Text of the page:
Congratulations to our MWBGA 2019/20 bursary recipients!

Congratulations to our MWBGA 2019/20 bursary recipients!


2019/2020 was the first year that Manitoba Wheat and Barley Growers Association (MWBGA) decided to establish a bursary fund to support post-secondary students who are enrolled in an agriculture related program within Manitoba. MWBGA was pleased to award bursaries to two students who met the necessary requirements.

Rebecca McCleary

Bachelor of Science in Agriculture – Agronomy, University of Manitoba

“For as long as I can remember agriculture has always been an important part of my life. I grew up on a grain farm near Minitonas, Manitoba where I was witness to the cooperation and hard work that went into running the operation. Everybody played an important role, whether you were driving the combine, making the meals or running everyone from field to field. When I began entering the workforce, I decided to experience the horticulture side of agriculture through working at a greenhouse. I loved every minute of it and developed my knowledge of plant identification and plant care.

The idea of pursuing a career in agriculture started to enter my mind after realizing how much I loved being outdoors and working with plants. The more I talked to my dad, the more I realized there is a lot more to agriculture than I ever thought. Agriculture wasn’t just farming, it was plant genetics, soil chemistry, ecology, and so much more. Until that point, I had been undecided of what I exactly wanted to study but it then became clear, I wanted to study agronomy. I declared my major and have been enjoying learning about the science behind the farming that I saw nearly every day growing up.

Learning about agronomy has provided me with a comprehensive understanding of why farmers make the choices they make, and how everything in a field interacts to produce a viable crop. As I near graduating from my program, I’ve thought a lot about my next steps following graduation. The biggest desire that has stuck with me throughout my studies, is the desire to make a difference. With any job I have, I want to feel like what I’m doing is going to help people in some way. Whether it’s assisting in the creation of a new herbicide that will provide farmers with more options for weed control or simply offering someone my knowledge whenever they’re in need. In addition to this, I would love to be a part of a team innovating and researching to improve the future of agriculture. I want to develop my knowledge by obtaining new and relevant data from field and greenhouse trials and create ways to resolve any arising problems. Furthermore, I believe educating others on misconceptions surrounding agriculture is an important area to contribute to. Sharing my knowledge and giving factual information to consumers or those inexperienced with agriculture, will allow them to have an informed opinion and a better understanding of how food gets on their table. Agriculture is a significant part of mine and my family’s life. The endless opportunities to contribute to the development and improvements of agriculture provides me with a remarkable sense of purpose that what I’m doing is worth it.”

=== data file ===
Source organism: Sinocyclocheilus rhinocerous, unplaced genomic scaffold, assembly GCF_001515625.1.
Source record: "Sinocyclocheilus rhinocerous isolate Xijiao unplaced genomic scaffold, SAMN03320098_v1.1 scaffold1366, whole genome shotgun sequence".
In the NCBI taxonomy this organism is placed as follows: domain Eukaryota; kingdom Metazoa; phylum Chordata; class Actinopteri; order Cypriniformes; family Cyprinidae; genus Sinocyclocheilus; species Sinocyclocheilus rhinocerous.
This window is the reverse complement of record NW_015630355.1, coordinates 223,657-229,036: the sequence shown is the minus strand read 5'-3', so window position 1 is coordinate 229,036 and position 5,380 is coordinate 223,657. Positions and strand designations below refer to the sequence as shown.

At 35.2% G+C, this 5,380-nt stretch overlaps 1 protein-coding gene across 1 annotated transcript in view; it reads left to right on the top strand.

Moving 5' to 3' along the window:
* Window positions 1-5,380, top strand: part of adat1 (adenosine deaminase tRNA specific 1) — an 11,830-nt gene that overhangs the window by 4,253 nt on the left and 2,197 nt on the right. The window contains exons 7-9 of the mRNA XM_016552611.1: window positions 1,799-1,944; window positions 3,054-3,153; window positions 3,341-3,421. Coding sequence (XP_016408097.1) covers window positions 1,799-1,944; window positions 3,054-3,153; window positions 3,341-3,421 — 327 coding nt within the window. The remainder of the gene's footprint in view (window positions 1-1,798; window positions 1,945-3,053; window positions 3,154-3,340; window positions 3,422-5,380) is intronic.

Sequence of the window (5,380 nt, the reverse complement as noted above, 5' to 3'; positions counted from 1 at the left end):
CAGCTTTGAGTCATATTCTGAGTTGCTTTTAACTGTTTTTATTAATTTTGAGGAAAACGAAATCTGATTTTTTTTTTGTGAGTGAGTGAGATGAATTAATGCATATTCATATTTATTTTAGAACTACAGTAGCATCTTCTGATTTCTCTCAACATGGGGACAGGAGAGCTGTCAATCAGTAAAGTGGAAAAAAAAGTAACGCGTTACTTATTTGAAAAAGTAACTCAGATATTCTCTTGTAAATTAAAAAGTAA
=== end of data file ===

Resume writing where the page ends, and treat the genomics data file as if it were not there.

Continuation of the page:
Russell Pauls

Agribusiness Diploma – Pesticide Dispenser/Applicator, Assiniboine Community College

“Agriculture has played an important role in shaping who I am today. I have been around agriculture my whole life, having been born and raised on a grain and livestock farm in south central Manitoba. As I got older, I became more involved in the day-to-day operation of the family farm. It did not take me long to figure out that agriculture was my passion and that I wanted to build a career in this expansive industry.

Knowing full well that agriculture was where I belonged, I applied to the Agribusiness Diploma Program at Assiniboine Community College in Brandon, MB. I felt that this program would allow me to attain additional knowledge of both the agronomy and business practices common in western Canadian agriculture. I also felt that attaining a post-secondary education would boost my credibility and make myself more appealing to off-farm employers. With my future as part of the family operation uncertain, attaining a diploma seemed the best option to ensure I had a sustainable future in the field of agriculture.

I believe that I would be able to benefit the agriculture industry greatly once I have achieved my college diploma and entered the workforce. This program has helped me to see the “big picture” of Canadian agriculture and its impact on the global economy, not just the individual contribution of my parents’ operation and others like it. This program has also greatly improved my interpersonal skills. I am much more comfortable giving presentations and engaging in conversations with others than before attending this program. The agronomy courses have boosted my knowledge of common agronomic practices in Manitoba and western Canada, while the business-related courses have given me the opportunity to learn how to operate a business and successfully market commodities. A refined set of skills are extremely relevant to modern Prairie agriculture, and possessing these skills is a huge benefit to agriculture as a whole.

I am genuinely excited to be involved in the ever-evolving field of agriculture. Whether my next steps lead me in the direction of becoming a producer as part of the family operation, using my knowledge to assist other producers to reach their full potential, or continuing my education to a degree, the possibilities for involvement in this field are endless.”